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wrote:

Ok.

Ok.

Yes, if you got one of those plug-in timers where you could override it for say 24 hours, but have it set to come on say once a month otherwise for 15 mins (possibly tested by trial and error with a DMM on battery whilst charging if possible).
The idea is if you actually use it, you put it back on charge and 'override' the 'Off' timer and it would then charge for 24 hours before automatically reverting to it's 'maintain' cycle.

I wouldn't. 'Cycling' a LA battery doesn't improve it's performance (after the initial cycles etc) and all adds up to exhausting it's life etc.

Yes, I think it would, given the 'dumbness' of most of the chargers that come with such things and depending on you actually using the torch for a reasonable time once in a while (but not over-discharging it either). Remember, a lead acid battery is normally considered fully discharged at 50% of it's nominal capacity so assuming it doesn't already have a Low Voltage Disconnect, you could measure the running current (DMM again) and work the running time out from there (allowing for degradation over time etc). eg, if it's a 4Ah battery, real world 2Ah, if the light draws .5A then that would give around 4 hours constant use (if pushing the battery to it's limits), so 3 or even 2 hours might be better, *not* till the light goes out! ;-)
Cheers, T i m
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A lead acid battery self discharges very slowly. So there is no need to float charge it - unless it is being discharged by the electronics in the device. 6 months wouldn't harm a battery which was left in a fully charged state.
What does harm then is over-charging. Which some poorly designed chargers might well do.
I'd check the voltage at the battery when fully charged and still on charge. If that exceeds 6.9v, it's not a well designed charger.
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Around 5%/month, hardly 'slow'.

After 6 months it will be somewhere around 25% discharged which I suppose is OK but you'd be better off (as regards battery life) by keeping it more fully charged.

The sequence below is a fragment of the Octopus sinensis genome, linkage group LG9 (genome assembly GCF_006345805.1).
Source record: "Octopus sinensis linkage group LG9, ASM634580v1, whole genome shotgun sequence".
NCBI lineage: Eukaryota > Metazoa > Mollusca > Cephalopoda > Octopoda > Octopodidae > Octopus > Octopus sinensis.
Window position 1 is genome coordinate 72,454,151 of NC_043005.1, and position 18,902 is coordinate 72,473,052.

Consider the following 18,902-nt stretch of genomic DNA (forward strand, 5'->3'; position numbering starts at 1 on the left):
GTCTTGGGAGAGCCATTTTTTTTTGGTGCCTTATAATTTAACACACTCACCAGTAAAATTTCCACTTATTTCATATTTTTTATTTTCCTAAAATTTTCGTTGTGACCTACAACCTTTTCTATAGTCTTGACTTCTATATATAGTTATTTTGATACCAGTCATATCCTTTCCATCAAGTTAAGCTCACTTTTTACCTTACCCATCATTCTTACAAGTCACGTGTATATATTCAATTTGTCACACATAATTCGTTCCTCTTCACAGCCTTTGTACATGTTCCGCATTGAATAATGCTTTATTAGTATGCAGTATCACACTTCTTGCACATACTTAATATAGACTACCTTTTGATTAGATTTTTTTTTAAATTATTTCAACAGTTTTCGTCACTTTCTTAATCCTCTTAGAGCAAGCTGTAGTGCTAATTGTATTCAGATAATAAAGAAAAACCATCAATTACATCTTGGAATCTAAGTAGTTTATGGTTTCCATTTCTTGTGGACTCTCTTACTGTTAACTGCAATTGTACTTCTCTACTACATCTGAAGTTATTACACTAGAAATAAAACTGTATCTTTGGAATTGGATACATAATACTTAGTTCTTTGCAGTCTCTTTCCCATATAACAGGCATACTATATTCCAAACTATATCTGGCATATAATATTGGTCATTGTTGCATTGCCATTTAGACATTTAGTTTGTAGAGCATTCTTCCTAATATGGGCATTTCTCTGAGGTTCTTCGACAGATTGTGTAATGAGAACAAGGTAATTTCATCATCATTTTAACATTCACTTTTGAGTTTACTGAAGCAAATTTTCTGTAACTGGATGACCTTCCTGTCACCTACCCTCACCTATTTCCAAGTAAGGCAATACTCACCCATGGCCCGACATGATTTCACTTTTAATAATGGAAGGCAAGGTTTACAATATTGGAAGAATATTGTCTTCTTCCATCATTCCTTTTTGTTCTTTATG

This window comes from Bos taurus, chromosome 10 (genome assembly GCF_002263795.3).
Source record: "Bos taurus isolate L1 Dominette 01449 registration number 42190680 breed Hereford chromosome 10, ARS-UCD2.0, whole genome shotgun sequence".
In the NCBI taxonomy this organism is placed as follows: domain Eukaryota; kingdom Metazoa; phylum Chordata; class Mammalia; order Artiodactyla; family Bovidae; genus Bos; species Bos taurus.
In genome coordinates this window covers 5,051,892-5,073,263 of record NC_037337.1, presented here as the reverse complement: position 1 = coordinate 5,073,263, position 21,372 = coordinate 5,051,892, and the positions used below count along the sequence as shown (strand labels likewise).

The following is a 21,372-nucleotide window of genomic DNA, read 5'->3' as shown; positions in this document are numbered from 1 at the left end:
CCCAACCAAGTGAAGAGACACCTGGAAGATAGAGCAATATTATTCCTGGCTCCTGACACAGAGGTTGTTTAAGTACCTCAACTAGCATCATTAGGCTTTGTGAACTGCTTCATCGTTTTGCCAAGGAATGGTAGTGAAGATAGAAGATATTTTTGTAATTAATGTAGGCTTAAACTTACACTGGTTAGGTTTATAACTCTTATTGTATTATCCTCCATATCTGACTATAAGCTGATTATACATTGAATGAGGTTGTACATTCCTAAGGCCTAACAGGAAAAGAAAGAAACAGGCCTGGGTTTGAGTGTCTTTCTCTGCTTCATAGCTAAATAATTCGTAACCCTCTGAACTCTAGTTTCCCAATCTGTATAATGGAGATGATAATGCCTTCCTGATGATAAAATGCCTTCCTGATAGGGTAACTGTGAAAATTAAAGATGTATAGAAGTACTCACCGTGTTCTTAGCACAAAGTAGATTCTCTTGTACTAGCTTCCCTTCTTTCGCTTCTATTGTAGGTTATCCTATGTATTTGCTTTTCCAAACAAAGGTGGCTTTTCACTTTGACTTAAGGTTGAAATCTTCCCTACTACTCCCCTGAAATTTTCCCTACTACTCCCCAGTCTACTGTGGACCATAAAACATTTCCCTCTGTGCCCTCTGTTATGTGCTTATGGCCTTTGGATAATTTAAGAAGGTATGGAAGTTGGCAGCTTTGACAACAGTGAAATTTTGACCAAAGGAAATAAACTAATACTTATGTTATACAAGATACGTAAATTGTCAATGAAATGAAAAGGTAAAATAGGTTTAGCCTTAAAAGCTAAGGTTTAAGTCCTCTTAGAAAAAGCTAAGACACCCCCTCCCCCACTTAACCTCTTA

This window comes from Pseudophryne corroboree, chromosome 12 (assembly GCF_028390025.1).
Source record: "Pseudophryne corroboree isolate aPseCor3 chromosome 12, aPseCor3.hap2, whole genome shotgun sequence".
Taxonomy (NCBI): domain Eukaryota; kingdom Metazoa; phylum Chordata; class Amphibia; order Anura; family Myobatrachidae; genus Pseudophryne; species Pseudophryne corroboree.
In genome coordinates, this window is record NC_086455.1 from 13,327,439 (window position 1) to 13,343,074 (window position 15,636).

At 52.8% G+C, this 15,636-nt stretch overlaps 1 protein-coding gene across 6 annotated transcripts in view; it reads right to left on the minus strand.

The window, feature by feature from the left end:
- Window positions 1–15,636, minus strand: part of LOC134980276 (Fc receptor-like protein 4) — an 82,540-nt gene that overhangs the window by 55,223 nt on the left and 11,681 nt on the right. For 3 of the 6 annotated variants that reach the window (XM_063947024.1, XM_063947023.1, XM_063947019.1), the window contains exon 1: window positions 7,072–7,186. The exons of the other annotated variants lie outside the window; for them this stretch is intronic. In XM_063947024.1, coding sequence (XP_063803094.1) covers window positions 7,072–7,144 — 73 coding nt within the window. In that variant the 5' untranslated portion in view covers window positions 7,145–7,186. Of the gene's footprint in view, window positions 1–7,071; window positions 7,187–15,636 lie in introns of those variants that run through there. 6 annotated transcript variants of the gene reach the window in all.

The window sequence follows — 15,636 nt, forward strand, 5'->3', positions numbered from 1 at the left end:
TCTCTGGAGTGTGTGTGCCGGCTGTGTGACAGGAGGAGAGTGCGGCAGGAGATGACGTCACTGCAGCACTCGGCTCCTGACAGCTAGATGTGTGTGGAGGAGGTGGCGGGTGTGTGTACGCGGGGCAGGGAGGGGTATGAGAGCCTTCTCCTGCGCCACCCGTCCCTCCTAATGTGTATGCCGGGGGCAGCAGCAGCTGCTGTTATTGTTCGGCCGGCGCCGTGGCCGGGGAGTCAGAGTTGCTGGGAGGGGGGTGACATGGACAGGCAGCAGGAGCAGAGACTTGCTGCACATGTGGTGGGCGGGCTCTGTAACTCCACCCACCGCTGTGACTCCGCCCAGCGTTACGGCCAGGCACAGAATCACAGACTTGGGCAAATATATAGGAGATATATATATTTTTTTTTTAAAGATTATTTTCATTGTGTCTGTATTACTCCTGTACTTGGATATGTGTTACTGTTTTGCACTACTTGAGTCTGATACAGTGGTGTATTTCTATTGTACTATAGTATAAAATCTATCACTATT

Also true of course, a good lead acid battery charger will drop back to float voltage when the battery is fully charged and a really good one will have a temperature sensor (float voltage varies with temperature) *and* have different settings for different battery technologies.
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<snip>

It can depend on the battery though. The one the OP bought is a bit under the 5%/m at 3%:
https://www.rapidonline.com/pdf/18-5209.pdf
And the one I replaced in Mums alarm the other day says it can be safely left uncharged for a year.
http://www.yuasabatteries.com/pdfs/NP_1.2_12_DataSheet.pdf

As you say, it wouldn't do any harm but not ideal ...

Quite.

But this is the one that comes with a torch so probably just a full wave rectified transformer wall wart, hopefully with a peak output voltage less than 13.65V and a current of less than one amp. ;-)
I still think a good compromise solution is to plug it into a 30 day timer and have it coming on for a couple of hours once a month or so but with the option to override the timer for 24 hours and have it automatically reset once 24 hours were up.
You start off with a full 24 hour charge and then it just gets a topup every 30 days to replenish the 3% (.12Ah?) it's lost to self discharge.
If it's used, especially for any length of time you just override the timer and it get's a full charge again.
Cheers, T i m